Digital Payments

Digital Payments Advance In India And Africa

The summer, now drawing to a close, brought significant payments and commerce activity outside the Western world.

A new PYMNTS story offers an in-depth look at all the recent digital happenings in India — a country that’s experiencing more competition from the likes of Google, Amazon, Walmart-owned Flipkart and Alibaba. Online retail continues to grow in the country, and that market could hit $200 billion by 2026 if one goes by a Morgan Stanley estimate. That market will grow at a 30 percent compound annual growth rate (CAGR) until then.

“An increasing number of internet users, all new to eCommerce, will help lead this growth,” the report said.

Africa, meanwhile, represents the next great tech frontier. That’s according to Alibaba Founder and Chairman Jack Ma.

“The opportunity in eCommerce in Africa lies in the fact that Africa is lacking logistics, infrastructure and payment systems,” Ma said at a conference in Johannesburg, according to Bloomberg.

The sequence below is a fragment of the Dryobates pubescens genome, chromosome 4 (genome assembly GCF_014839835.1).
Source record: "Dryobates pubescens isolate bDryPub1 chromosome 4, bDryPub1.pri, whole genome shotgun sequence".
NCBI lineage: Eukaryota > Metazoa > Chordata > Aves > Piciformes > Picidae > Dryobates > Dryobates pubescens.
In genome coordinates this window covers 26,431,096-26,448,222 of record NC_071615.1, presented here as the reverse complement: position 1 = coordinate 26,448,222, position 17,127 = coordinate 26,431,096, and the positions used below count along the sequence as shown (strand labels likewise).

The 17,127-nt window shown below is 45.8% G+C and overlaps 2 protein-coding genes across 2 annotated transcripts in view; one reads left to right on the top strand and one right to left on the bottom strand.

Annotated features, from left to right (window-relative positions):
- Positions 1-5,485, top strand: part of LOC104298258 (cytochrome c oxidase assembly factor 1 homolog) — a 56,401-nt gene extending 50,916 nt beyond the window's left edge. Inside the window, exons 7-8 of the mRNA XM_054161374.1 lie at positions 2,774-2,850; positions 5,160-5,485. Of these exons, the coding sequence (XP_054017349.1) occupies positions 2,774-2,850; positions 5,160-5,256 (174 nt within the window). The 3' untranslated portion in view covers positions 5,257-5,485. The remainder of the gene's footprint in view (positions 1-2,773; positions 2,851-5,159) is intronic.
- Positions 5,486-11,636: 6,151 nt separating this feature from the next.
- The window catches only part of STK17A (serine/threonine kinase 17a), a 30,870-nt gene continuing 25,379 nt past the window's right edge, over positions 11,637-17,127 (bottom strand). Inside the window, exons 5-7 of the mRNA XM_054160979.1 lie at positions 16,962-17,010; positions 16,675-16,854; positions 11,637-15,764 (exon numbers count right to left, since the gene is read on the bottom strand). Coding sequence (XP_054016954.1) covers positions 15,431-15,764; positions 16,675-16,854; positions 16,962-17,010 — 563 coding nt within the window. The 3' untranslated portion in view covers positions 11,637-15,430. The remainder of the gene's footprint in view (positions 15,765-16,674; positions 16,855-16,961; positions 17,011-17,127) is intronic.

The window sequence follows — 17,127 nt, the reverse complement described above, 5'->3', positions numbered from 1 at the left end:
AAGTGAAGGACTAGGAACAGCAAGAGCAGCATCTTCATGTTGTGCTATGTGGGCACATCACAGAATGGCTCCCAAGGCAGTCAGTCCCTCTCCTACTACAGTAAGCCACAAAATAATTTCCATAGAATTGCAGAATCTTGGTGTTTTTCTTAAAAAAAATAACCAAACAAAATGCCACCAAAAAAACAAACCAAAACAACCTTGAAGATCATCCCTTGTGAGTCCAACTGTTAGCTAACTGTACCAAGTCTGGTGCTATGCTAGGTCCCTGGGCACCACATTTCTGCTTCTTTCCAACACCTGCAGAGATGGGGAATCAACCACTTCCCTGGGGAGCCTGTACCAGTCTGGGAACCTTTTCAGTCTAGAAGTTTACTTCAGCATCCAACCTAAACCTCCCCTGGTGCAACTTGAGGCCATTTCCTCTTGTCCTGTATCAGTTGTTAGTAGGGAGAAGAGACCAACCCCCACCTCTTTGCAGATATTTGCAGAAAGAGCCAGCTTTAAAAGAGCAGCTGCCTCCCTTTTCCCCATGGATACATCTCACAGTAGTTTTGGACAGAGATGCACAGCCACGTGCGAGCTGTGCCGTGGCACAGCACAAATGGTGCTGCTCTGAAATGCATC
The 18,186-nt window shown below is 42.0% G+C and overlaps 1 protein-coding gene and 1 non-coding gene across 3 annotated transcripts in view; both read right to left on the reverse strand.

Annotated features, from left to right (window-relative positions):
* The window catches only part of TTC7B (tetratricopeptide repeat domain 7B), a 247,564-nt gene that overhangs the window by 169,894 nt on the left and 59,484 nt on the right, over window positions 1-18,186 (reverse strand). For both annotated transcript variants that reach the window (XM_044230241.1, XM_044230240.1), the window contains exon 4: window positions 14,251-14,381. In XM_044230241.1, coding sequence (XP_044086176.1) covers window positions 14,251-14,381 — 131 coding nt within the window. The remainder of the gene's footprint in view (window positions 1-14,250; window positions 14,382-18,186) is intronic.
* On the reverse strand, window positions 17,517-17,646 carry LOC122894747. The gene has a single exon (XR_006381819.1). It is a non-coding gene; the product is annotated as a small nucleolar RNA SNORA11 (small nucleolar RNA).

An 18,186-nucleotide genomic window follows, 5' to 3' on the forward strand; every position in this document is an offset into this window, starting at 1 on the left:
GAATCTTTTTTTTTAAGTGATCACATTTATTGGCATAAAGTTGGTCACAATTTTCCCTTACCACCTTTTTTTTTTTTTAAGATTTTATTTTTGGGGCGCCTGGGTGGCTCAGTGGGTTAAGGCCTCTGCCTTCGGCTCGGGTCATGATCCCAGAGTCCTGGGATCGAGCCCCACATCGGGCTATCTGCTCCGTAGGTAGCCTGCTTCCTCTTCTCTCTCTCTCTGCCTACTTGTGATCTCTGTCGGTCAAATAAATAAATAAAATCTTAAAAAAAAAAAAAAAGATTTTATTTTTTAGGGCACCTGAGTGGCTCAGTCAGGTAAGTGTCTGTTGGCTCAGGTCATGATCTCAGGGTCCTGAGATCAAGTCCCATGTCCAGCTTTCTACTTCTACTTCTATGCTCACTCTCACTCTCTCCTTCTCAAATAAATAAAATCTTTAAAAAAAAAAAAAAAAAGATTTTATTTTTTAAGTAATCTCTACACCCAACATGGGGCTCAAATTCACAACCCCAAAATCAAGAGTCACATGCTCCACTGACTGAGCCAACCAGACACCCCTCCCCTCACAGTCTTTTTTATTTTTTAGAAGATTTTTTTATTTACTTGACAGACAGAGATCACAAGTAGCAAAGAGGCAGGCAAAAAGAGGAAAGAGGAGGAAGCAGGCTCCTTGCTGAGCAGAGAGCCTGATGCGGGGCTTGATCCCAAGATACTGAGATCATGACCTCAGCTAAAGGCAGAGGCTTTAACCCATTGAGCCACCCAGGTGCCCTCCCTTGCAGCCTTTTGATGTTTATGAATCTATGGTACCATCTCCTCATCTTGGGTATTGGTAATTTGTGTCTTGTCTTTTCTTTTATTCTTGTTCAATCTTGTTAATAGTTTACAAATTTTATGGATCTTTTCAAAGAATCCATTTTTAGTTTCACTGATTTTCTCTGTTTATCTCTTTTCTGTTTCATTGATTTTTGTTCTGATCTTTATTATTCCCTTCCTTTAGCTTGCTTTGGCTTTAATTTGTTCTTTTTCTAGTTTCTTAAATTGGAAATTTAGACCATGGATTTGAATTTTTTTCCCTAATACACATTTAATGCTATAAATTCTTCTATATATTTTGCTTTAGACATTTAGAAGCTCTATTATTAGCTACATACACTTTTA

Digital payments, FinTech and eCommerce are expanding slowly, but surely, in Africa. In Kenya, banks are pursuing regulatory approval to use distributed ledger technologies (DLTs) to facilitate payments and create credit scoring models. In Nigeria, Microsoft and First Bank are linking up to bring financial services to consumers there.

Beyond that, payment firms like Stripe, Visa and other firms recently invested $8 million in Paystack, a Nigerian firm that enables developers to create payment tools via its APIs and connects multiple payment processors by handling transactions for merchants and consumers. In a new PYMNTS interview, CEO Shola Akinlade talks about the challenges of improving payments in his home country, including those related to infrastructure and connectivity.

The coming months will no doubt bring further development, innovation and investment in those areas as the move to a global digital economy continues.

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Featured PYMNTS Study: 

With eyes on lowering costs to improving cash flow, 85 percent of U.S. firms plan to make real-time payments integral to their operations within three years. However, some firms still feel technical barriers stand in the way. In the January 2020 Making Real-Time Payments A Reality Study, PYMNTS surveyed more than 500 financial executives to examine what it will take to channel RTP interest into real-world adoption. Here’s what we learned.

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